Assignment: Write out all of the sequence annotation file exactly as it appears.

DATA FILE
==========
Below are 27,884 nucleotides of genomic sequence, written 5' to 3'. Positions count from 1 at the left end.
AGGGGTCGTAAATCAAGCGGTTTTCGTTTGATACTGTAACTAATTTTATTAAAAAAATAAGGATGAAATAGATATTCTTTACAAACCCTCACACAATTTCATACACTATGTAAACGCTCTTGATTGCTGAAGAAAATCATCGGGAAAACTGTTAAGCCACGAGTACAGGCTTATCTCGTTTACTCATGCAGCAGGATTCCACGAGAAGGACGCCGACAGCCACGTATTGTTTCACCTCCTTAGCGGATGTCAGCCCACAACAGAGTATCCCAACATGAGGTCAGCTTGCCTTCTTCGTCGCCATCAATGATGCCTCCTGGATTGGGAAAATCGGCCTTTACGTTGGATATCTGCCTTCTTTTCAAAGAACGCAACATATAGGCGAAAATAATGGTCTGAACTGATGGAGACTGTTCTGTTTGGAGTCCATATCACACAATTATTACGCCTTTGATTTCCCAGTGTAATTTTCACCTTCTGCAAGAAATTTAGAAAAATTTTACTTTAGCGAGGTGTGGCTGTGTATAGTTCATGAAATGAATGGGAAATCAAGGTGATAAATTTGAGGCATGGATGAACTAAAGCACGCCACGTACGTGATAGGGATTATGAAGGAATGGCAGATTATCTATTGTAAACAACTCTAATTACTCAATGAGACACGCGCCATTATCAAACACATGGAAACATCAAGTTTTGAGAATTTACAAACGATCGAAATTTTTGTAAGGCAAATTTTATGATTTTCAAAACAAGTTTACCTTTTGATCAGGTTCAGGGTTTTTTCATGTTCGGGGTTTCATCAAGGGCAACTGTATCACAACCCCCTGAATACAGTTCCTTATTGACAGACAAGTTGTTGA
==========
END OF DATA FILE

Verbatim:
Below are 27,884 nucleotides of genomic sequence, written 5' to 3'. Positions count from 1 at the left end.
AGGGGTCGTAAATCAAGCGGTTTTCGTTTGATACTGTAACTAATTTTATTAAAAAAATAAGGATGAAATAGATATTCTTTACAAACCCTCACACAATTTCATACACTATGTAAACGCTCTTGATTGCTGAAGAAAATCATCGGGAAAACTGTTAAGCCACGAGTACAGGCTTATCTCGTTTACTCATGCAGCAGGATTCCACGAGAAGGACGCCGACAGCCACGTATTGTTTCACCTCCTTAGCGGATGTCAGCCCACAACAGAGTATCCCAACATGAGGTCAGCTTGCCTTCTTCGTCGCCATCAATGATGCCTCCTGGATTGGGAAAATCGGCCTTTACGTTGGATATCTGCCTTCTTTTCAAAGAACGCAACATATAGGCGAAAATAATGGTCTGAACTGATGGAGACTGTTCTGTTTGGAGTCCATATCACACAATTATTACGCCTTTGATTTCCCAGTGTAATTTTCACCTTCTGCAAGAAATTTAGAAAAATTTTACTTTAGCGAGGTGTGGCTGTGTATAGTTCATGAAATGAATGGGAAATCAAGGTGATAAATTTGAGGCATGGATGAACTAAAGCACGCCACGTACGTGATAGGGATTATGAAGGAATGGCAGATTATCTATTGTAAACAACTCTAATTACTCAATGAGACACGCGCCATTATCAAACACATGGAAACATCAAGTTTTGAGAATTTACAAACGATCGAAATTTTTGTAAGGCAAATTTTATGATTTTCAAAACAAGTTTACCTTTTGATCAGGTTCAGGGTTTTTTCATGTTCGGGGTTTCATCAAGGGCAACTGTATCACAACCCCCTGAATACAGTTCCTTATTGACAGACAAGTTGTTGA